Can Biopsies Spread Cancer?

Not every cancer situation lends itself to a biopsy.  But when it does, and your doctor suggests one, you may have a decision to make.  Is it in your best interest?  Are there risks?  For instance, can biopsies spread cancer?  This is important to know since many cancer patients opt for biopsies whether they are using conventional or alternative cancer treatments.

What is a Biopsy?

A biopsy is the removal of a small amount of tissue from a tumor or other area for examination under a microscope.  There are many different types of biopsy procedures, including needle biopsy, fine needle aspiration, core biopsy, endoscopic biopsy, sentinel lymph node biopsy, and punch biopsy.  The two main reasons your doctor might suggest a biopsy are:  (1) To get a tissue sample  of your cancer for better diagnosis in order to help pick the most effective drug therapy, or  (2) To prove you have cancer before undertaking a risky treatment such as surgery, chemotherapy, or radiation.

Are There Risks?

This is the critical question and yes, there can be risks involved with any biopsy procedure.  Unfortunately, one of the riskiest is the biopsy procedure for prostate cancer, which of course is one of the most common cancers.    For prostate biopsies, an instrument goes up through the rectum and then needle sticks are punched through the colon wall into the prostate gland.  Up to 30 needle sticks may be required and this can cause a potentially lethal blood infection due to the transmission of e-coli or other bacteria.  Though rare, I personally spoke to a man who said he almost died from a routine needle biopsy into the prostate that caused just such an infection.

But even more worrisome, is the risk that any biopsy procedure could potentially spread the cancer.  This is a somewhat controversial issue and most oncologists will probably say there is little risk of spreading, or “seeding” the cancer.   However, one author by the name of Karl Loren, supposedly documented 73 cases of seeding from biopsies that caused metastases.  Apparently, this risk is more well-known than it would seem, since more than half a million American cancer patients are reported to seek medical treatment outside the U.S. simply to avoid having to get a biopsy.  Many of these Americans flee to the Hope4Cancer Institute in Mexico run by Dr. Antonio Jimenez.

I did not know what to think of this issue myself until I attended a cancer treatment conference years ago.  During one talk, I was surprised to hear the lecturer, an oncologist, talk about how needle biopsies can spread cancer.  To illustrate this, he projected a slide showing the scanned image of a woman’s breast.  A cancer mass was apparent inside the breast and a thin line was apparent going directly from the mass to the surface of the breast.  He explained that the thin line was a line of cancer cells that had leaked out as the biopsy needle was pulled back out of the breast.  His opinion as a cancer doctor was that biopsies can DEFINITELY spread cancer.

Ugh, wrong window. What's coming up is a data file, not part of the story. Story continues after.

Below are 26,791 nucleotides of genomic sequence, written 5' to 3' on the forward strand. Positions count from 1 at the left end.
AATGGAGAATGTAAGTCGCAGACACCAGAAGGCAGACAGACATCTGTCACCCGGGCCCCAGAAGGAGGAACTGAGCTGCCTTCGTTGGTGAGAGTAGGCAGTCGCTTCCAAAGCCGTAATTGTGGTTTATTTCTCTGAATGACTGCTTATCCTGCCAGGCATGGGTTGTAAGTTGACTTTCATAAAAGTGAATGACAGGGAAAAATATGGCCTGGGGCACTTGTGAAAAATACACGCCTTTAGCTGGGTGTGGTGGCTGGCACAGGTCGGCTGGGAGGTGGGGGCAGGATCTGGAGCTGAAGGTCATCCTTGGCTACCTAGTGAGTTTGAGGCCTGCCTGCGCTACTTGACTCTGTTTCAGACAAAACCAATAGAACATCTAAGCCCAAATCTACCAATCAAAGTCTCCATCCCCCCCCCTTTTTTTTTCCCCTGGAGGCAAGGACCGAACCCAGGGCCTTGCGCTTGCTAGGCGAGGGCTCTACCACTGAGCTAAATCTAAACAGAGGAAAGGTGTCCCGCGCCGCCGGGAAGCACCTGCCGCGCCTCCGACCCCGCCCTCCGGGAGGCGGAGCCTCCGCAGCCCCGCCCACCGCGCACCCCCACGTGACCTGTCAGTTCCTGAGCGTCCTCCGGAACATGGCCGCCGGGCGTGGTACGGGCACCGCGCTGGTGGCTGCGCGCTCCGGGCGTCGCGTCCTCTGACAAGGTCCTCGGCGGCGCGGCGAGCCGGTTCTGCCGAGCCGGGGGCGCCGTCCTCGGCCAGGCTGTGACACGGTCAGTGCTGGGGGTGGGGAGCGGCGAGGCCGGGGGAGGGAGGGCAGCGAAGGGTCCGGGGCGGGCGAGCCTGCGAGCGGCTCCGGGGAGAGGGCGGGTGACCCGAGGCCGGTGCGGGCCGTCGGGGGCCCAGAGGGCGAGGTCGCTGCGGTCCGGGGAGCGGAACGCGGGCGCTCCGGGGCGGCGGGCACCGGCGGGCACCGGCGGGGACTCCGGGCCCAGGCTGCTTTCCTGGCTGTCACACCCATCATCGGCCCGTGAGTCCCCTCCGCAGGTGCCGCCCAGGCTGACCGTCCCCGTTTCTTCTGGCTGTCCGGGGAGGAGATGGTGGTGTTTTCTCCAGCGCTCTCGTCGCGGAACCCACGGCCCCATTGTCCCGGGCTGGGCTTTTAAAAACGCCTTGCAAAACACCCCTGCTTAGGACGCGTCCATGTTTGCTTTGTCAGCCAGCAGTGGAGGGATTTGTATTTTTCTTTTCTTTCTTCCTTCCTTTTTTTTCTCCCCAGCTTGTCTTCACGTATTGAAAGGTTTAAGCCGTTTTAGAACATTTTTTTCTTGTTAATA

I have also now personally spoken with about half a dozen men over the years who underwent radical prostatectomies (surgical removal of the entire prostate gland) for prostate cancer caught early, were pronounced cancer-free, then 4 to 6 years later were surprised to be diagnosed with metastatic prostate cancer in their lymph system and bones.  At this point, they were pronounced incurable by conventional medicine.  Was it that the prostatectomies did not get all the cancer?  Or was it the needle biopsy required before the surgery that spread the cancer into the blood stream and lymph system?  Could it be that for these men and others like them that their cancer was localized to the prostate gland and that they would have been cured by surgical removal of the gland had they not had that biopsy procedure done?

Another thing to keep in mind is that biopsies have varying degrees of accuracy in assessing cancer.  In particular, for prostate cancer, there are many areas of the prostate gland that the needle punches cannot get to.  As a result, according to Dr. Mercola, a whopping “one-third of the men with initial ‘negative’ results for prostate cancer actually DO have prostate cancer that was missed by the biopsy.”

The bottom line is that, if you are facing a recommended biopsy procedure, you should probably carefully consider the importance of what your doctor can learn from that for treating you versus the risks of possible infection and possible seeding of the cancer.  Talk to your doctor about whether a biopsy is really needed and do more homework on the Internet.  It may be a difficult decision, but at least it would be an informed decision!

by Tanya Harter Pierce,  Author of OUTSMART YOUR CANCER